First: I missed it last week when it came out, but here is a study combining a lot of previous work from around the world. It estimates that the fatality rate (specifically, the infection fatality rate) is about 0.75 percent, or in a range between 0.5 and 1 percent.
As the authors note, these are pretty high numbers for any country seeking to pursue a “herd immunity” strategy, which could require more than half of the population to be infected. In the U.S., we could be talking a million or more deaths. They also note, however, that different places seem to have very different fatality rates, though there aren’t enough data to create country-by-country estimates.
Second: Indiana is randomly selecting residents and giving them tests. (Why aren’t more states?) As the New York Times notes, “we now know that it’s likely that about 2.8 percent of Hoosiers have so far been infected with this virus. It also means that the fatality rate in Indiana is about 0.6 percent.”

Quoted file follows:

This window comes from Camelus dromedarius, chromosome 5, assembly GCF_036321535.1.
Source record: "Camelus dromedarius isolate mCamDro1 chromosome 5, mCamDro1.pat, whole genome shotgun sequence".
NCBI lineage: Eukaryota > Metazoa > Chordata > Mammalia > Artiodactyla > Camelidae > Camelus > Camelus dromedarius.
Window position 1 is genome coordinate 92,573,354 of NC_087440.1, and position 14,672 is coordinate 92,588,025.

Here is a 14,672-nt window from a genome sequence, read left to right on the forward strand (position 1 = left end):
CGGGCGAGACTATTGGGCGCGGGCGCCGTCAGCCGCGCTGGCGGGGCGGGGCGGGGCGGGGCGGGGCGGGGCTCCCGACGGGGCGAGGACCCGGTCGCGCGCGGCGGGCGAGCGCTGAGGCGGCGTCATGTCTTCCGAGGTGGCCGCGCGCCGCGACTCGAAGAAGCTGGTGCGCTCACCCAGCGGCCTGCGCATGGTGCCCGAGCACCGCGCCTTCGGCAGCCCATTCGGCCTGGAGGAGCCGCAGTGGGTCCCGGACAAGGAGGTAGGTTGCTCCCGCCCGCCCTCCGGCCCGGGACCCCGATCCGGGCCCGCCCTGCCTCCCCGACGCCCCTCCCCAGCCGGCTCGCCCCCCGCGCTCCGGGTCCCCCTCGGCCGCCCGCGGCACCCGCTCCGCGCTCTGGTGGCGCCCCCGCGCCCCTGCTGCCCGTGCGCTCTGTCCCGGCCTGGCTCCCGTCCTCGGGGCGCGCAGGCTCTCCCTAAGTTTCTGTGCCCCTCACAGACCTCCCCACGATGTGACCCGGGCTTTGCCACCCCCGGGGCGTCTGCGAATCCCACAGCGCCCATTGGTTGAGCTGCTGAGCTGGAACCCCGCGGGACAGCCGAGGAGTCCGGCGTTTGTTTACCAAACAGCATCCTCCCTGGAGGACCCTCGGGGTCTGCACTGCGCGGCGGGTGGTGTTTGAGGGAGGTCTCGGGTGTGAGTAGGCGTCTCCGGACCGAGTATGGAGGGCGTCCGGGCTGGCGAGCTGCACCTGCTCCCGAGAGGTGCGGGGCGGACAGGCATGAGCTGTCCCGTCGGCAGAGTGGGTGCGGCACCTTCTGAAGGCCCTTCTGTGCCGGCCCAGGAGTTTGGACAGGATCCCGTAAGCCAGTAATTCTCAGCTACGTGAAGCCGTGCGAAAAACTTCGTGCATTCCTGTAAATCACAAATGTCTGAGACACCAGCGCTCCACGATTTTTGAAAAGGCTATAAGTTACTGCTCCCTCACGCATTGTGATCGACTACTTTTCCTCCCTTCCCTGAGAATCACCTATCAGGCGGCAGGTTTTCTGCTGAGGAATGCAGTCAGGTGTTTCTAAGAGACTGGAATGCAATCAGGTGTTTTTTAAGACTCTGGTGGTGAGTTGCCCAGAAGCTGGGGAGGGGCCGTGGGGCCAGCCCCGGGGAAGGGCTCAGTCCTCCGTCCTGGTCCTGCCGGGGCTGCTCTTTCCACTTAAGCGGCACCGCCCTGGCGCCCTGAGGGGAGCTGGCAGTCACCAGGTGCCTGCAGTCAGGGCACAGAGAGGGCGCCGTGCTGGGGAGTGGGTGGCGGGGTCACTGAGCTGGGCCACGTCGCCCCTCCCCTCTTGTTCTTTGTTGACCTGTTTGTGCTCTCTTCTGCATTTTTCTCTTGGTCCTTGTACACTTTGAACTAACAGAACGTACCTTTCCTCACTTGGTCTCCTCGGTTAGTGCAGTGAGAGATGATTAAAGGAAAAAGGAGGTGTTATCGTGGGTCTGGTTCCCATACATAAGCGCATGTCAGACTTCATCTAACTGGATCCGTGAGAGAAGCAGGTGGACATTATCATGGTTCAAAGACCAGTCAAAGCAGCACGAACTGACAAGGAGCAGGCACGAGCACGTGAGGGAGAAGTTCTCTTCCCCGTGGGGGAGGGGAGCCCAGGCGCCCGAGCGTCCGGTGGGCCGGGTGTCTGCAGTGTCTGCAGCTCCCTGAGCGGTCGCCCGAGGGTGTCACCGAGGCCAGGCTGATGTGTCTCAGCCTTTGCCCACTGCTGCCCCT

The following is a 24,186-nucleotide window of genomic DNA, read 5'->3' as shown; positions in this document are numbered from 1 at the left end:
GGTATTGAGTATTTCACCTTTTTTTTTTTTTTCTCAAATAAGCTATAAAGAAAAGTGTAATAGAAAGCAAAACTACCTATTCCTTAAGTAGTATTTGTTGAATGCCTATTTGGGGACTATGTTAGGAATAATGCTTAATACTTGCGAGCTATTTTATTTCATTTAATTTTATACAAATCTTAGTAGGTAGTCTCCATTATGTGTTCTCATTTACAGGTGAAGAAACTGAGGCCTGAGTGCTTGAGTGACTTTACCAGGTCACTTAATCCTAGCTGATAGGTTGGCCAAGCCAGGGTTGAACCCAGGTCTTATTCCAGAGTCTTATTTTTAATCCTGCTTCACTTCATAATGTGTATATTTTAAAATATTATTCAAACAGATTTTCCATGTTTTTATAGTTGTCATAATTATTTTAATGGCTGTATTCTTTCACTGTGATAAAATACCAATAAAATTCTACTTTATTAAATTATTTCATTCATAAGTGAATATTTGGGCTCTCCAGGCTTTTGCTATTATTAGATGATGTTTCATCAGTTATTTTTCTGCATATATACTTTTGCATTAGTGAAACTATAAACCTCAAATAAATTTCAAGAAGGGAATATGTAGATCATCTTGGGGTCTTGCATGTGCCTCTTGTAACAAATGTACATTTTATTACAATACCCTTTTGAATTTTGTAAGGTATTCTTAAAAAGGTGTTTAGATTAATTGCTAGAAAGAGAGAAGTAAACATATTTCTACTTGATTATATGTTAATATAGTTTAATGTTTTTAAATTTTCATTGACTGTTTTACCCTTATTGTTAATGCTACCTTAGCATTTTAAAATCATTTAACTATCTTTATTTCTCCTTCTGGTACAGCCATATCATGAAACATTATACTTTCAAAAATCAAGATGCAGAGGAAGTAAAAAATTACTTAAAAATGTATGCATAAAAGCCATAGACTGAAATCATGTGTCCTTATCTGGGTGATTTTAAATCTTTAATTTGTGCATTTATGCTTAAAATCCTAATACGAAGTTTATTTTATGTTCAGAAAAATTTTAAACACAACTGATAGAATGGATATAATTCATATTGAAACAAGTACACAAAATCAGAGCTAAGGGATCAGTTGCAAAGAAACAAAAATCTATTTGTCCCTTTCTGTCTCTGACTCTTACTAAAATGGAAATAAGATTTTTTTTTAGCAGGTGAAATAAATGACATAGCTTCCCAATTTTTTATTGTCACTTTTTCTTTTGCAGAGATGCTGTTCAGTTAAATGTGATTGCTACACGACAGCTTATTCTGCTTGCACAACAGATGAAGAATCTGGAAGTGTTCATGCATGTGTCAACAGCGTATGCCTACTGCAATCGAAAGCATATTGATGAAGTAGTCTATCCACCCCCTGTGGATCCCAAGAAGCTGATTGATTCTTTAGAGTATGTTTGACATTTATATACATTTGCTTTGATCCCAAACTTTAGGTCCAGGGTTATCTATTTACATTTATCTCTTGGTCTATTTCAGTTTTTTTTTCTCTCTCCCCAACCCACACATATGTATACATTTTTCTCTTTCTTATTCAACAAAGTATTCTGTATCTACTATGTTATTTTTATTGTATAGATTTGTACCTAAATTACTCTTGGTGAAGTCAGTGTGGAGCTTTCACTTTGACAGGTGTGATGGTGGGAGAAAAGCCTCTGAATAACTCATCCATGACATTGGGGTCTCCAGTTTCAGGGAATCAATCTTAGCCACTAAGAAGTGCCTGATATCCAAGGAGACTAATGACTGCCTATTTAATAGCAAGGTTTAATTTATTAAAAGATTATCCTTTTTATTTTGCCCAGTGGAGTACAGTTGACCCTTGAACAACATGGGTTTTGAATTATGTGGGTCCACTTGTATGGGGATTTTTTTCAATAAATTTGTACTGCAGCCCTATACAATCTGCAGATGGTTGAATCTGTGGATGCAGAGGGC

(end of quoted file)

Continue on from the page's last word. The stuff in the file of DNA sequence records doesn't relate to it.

Third: Preliminary results from hard-hit Spain suggest that 5 percent of the population has had it, and that the fatality rate is around 1.2 percent there.
Update: Make that four. A modeling study out of France (which is consonant with the limited testing data they have) finds that “3.6% of infected individuals are hospitalized and 0.7% die,” and that 2.8 million people, or 4.4 percent of the population, have been infected. It adds that “the lockdown reduced the reproductive number from 2.90 to 0.67 (77% reduction).”